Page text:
The appeal to many of his clients lies in Ohlmann’s philosophy. Rather than bribing dogs to perform tricks using treats, he shows owners how to teach their dogs to turn to them as a leader. Clients often come to him after failing with other methods. Sondra Powell, co-owner of Red Hot Roasters coffee shop, and her partner brought their Buddy to Tyler this fall after failing to get help at another class. The sweet stray they’d found on the street in Jeffersonville wasn’t a bad dog, she says, but he had a barking problem. “When he barked in that first class,” she says, “they put him in a corner and threw treats at him. We were basically kicked out.”

Following their first class with Ohlmann, on the other hand, “he pretty much has not barked at people or dogs since,” Powell says. Her boyfriend has always wanted a well-behaved dog he could take anywhere, she says. “And after classes with Tyler, we have that. Buddy is a more confident dog. He’s a better dog. Buddy’s looking at us to be the leader, not reward him by throwing treats at him. Tyler’s methods are based in science and psychology.”

Other successes are more dramatic. An eight-year-old pit bull who’d been used as a bait dog in dog fighting had been to several trainers before coming to Ohlmann. “None could help him,” he says.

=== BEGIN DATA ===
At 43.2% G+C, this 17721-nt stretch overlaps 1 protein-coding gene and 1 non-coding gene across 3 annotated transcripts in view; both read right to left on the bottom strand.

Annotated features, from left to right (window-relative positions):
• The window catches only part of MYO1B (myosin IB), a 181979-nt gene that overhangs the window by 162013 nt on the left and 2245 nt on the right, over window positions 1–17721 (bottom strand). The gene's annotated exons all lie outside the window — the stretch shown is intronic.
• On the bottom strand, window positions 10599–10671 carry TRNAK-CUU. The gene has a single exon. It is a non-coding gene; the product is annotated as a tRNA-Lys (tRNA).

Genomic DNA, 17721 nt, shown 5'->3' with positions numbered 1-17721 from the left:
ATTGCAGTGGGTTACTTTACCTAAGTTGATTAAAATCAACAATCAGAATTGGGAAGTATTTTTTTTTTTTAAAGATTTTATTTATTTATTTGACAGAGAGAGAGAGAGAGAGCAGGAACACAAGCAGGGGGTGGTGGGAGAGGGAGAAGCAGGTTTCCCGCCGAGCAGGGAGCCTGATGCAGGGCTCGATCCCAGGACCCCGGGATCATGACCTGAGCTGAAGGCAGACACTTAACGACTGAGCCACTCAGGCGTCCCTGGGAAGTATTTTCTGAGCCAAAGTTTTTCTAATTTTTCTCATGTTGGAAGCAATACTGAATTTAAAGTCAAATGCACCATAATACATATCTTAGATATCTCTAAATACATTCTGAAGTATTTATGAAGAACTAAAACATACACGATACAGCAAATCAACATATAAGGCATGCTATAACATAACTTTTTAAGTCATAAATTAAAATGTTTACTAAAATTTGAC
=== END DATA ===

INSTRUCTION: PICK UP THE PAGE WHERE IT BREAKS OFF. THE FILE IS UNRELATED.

It took going through the curriculum twice, but the dog ultimately passed the AKC’s Canine Good Citizen test and is pursuing therapy work. More than 40 Rosie Dane clients have passed the AKC test, which requires dogs to demonstrate obedience, good manners, and control when meeting strangers and dogs. Another favorite in Ohlmann’s books is the dog that attacked Rosie; that pup now lives in a dog-friendly complex where he’s made friends.

Any dog can become a good dog, Ohlmann believes. It’s bad habits in the owners he often has to overcome.  “People are more resistant to change than dogs,” he says. “Training is a lifestyle – if I can show people they need to adopt that lifestyle then I have really done a good job.”

As his roster of grads grows, the next dog you see holding a table at a restaurant may not be Rosie – just a Rosie Dane dog.

Dana can't decide between bourbon country and the Motor City so she divides her time between Louisville and Detroit (when she's not wandering Paris, Bangkok, or points between). Her work has appeared on NBCNews.com and CNTraveler.com, and in the Washington Post, Chicago Tribune, and Elle magazine.